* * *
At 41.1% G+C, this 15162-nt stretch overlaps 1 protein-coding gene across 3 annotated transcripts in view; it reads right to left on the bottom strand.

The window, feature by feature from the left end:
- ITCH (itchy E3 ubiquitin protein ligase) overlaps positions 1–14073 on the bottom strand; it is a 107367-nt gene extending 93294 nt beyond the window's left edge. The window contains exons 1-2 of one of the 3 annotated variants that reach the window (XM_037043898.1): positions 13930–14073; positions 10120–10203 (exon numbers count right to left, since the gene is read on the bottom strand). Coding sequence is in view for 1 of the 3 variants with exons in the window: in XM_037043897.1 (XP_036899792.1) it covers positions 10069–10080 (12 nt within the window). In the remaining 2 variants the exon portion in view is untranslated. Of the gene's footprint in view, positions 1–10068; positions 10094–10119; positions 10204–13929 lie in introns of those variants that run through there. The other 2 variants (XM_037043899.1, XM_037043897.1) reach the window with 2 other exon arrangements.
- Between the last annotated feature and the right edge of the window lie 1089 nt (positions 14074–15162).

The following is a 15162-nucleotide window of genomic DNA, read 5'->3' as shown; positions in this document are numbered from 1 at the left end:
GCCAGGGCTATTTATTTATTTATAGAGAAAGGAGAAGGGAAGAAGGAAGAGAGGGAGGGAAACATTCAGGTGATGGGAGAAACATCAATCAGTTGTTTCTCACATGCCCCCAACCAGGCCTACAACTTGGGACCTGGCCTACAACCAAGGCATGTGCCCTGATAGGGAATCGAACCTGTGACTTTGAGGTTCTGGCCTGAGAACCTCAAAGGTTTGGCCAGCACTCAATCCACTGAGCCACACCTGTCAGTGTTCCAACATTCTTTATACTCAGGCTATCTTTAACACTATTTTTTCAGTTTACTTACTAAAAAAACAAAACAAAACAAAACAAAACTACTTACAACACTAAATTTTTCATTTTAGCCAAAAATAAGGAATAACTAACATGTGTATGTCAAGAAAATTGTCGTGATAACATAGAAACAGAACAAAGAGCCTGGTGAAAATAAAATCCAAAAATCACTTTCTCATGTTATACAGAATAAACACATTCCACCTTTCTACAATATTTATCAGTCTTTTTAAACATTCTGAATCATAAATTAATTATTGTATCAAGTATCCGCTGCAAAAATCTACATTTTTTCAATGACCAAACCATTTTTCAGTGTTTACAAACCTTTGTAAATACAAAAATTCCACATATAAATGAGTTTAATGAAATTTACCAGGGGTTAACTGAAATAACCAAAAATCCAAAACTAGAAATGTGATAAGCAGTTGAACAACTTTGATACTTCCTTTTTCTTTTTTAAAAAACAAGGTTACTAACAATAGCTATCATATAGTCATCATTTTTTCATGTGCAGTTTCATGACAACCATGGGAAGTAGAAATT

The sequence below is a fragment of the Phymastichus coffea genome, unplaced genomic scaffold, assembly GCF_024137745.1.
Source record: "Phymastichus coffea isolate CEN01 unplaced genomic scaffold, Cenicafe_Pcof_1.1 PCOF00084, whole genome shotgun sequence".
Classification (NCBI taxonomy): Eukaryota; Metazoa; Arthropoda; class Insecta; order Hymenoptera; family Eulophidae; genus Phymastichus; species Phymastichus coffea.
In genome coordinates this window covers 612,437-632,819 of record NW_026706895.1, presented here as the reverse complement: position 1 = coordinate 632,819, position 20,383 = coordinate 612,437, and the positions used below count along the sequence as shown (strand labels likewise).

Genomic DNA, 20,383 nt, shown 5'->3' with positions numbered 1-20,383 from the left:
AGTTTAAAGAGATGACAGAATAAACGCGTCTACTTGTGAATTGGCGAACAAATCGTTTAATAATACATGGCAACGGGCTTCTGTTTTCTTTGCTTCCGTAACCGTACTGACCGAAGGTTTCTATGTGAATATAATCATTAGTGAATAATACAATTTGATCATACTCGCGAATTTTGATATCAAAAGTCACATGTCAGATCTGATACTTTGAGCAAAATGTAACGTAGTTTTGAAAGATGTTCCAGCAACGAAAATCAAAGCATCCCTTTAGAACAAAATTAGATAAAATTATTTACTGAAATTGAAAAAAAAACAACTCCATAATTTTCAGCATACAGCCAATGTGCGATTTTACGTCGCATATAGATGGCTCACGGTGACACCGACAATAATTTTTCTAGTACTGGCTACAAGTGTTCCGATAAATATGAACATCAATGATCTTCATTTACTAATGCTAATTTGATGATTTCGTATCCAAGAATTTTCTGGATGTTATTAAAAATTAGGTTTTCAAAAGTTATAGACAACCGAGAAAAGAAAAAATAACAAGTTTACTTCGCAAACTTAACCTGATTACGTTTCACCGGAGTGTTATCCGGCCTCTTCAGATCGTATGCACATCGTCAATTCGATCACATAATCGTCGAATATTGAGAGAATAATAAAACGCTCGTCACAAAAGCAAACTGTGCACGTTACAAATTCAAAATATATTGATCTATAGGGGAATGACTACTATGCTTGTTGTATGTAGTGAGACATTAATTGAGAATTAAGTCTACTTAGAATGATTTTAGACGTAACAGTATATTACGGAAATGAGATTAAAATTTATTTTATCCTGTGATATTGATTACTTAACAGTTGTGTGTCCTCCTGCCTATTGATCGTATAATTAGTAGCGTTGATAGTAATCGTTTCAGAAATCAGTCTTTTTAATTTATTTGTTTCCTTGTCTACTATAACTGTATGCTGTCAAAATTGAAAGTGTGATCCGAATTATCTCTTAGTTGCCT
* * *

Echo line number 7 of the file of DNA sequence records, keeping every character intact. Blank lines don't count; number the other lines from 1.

The sequence below is a fragment of the Phymastichus coffea genome, unplaced genomic scaffold, assembly GCF_024137745.1.